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JAMA 100 Years Ago
February 17, 1999


Author Affiliations

JenniferReiling, Editorial Assistant

JAMA. 1999;281(7):592R. doi:10.1001/jama.281.7.592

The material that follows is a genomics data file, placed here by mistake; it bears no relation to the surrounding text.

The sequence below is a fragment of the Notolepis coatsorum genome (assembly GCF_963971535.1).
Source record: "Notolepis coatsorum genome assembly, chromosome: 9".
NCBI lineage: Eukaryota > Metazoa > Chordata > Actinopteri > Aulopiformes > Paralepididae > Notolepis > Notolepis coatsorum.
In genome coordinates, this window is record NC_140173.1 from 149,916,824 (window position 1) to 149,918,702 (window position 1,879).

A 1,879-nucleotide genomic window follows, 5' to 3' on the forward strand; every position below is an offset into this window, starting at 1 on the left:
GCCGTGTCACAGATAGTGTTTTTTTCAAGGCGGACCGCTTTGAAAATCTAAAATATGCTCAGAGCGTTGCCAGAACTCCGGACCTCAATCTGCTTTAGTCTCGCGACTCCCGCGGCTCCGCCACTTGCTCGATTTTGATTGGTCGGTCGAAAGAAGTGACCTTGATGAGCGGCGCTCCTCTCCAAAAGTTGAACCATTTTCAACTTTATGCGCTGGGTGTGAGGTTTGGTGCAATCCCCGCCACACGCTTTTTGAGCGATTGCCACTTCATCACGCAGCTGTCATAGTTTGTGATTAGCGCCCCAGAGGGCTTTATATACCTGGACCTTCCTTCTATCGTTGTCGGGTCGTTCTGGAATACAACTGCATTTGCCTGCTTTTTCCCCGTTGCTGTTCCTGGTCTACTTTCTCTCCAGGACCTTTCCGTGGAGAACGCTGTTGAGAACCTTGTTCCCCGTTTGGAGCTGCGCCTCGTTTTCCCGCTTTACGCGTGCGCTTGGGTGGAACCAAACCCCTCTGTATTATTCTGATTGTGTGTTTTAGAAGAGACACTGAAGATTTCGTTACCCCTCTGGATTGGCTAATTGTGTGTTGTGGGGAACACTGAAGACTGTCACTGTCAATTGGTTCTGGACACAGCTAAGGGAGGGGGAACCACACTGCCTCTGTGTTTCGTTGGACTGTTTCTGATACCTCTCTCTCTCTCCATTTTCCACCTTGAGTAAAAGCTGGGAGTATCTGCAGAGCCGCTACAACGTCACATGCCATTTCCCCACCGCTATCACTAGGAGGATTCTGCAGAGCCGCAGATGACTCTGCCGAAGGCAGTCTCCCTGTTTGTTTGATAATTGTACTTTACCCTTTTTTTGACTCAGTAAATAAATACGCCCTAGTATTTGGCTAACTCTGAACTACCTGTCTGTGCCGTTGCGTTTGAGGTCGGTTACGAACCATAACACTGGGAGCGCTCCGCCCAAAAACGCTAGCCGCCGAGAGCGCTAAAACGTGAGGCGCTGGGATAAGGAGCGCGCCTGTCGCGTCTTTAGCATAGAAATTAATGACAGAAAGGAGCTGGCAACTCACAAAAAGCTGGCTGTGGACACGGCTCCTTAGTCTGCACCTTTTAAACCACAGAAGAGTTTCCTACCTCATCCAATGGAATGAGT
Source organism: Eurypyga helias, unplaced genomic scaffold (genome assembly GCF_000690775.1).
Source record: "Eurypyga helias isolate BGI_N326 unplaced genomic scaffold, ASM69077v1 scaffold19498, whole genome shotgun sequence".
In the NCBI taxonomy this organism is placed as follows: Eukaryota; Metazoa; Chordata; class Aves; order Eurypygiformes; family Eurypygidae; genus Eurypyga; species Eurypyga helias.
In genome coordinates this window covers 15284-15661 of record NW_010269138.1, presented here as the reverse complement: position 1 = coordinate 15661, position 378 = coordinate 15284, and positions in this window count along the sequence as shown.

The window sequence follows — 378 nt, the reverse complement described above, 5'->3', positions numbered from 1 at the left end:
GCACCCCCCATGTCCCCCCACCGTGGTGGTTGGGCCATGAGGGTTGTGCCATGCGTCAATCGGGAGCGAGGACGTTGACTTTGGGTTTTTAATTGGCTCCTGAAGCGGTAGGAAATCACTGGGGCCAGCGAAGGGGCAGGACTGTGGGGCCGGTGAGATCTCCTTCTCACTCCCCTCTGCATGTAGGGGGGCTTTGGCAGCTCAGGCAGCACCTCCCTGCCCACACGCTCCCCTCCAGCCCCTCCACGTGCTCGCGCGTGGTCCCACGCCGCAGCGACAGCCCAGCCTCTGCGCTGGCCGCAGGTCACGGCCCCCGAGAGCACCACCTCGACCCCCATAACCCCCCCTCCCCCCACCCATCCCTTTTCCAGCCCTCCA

Among the bills introduced before the New York State Legislature is one that deals with the matter of premature burials, concerning which the public are unduly alarmed. . . . The projector of the bill says, unequivocally, that its object is "to preclude all danger of burying a live person. We have a number of authenticated cases of this," he continues, "and had such an act as we propose been in existence, they would not have occurred." . . . "The mortuary is to be constructed of stone, brick, or metal throughout . . . with a door at least six and one-half feet high and four feet wide. Over the door there is to be a transom kept open at all hours. The doors must be kept unlocked at all times, and permission to inspect the body deposited shall be given at all hours of the day . . . provided that the officers may refuse to permit more than fifteen persons in one day to inspect the body." . . . The bill also requires that no body shall be buried, cremated, or otherwise disposed of in any of the cemeteries, crematories, or other places for the final disposal of the dead before twelve hours shall have elapsed from the time of death, as stated in the certificate of the attending physician or coroner, and before unequivocal signs of decomposition shall have appeared. . . . The most commendable feature of the bill in question is the nonexposure of a body in the case of epidemic diseases. "But," says the New York Commercial Advertiser, "it does not appear to be necessary to fix an absolute time during which any body should remain unburied. A very much shorter period than seventy-two hours would suffice even in so-called doubtful cases for rigor mortis to declare itself. . . . After this nothing can be gained by waiting, watching or testing." The airing of this question by the public press of the Empire State has accentuated the fact that a German law is the model of the proposed enactment, and that there exists the London "Society for the Prevention of Premature Burial." Yet again in March last, in a pretentious hotel in New York City, there was held over the subject a symposium of lawyers, doctors, coroners and undertakers, none of whom suggested an autopsy as a final settlement. Such a recourse would certainly have been more effectual than an adjournment in confusion.

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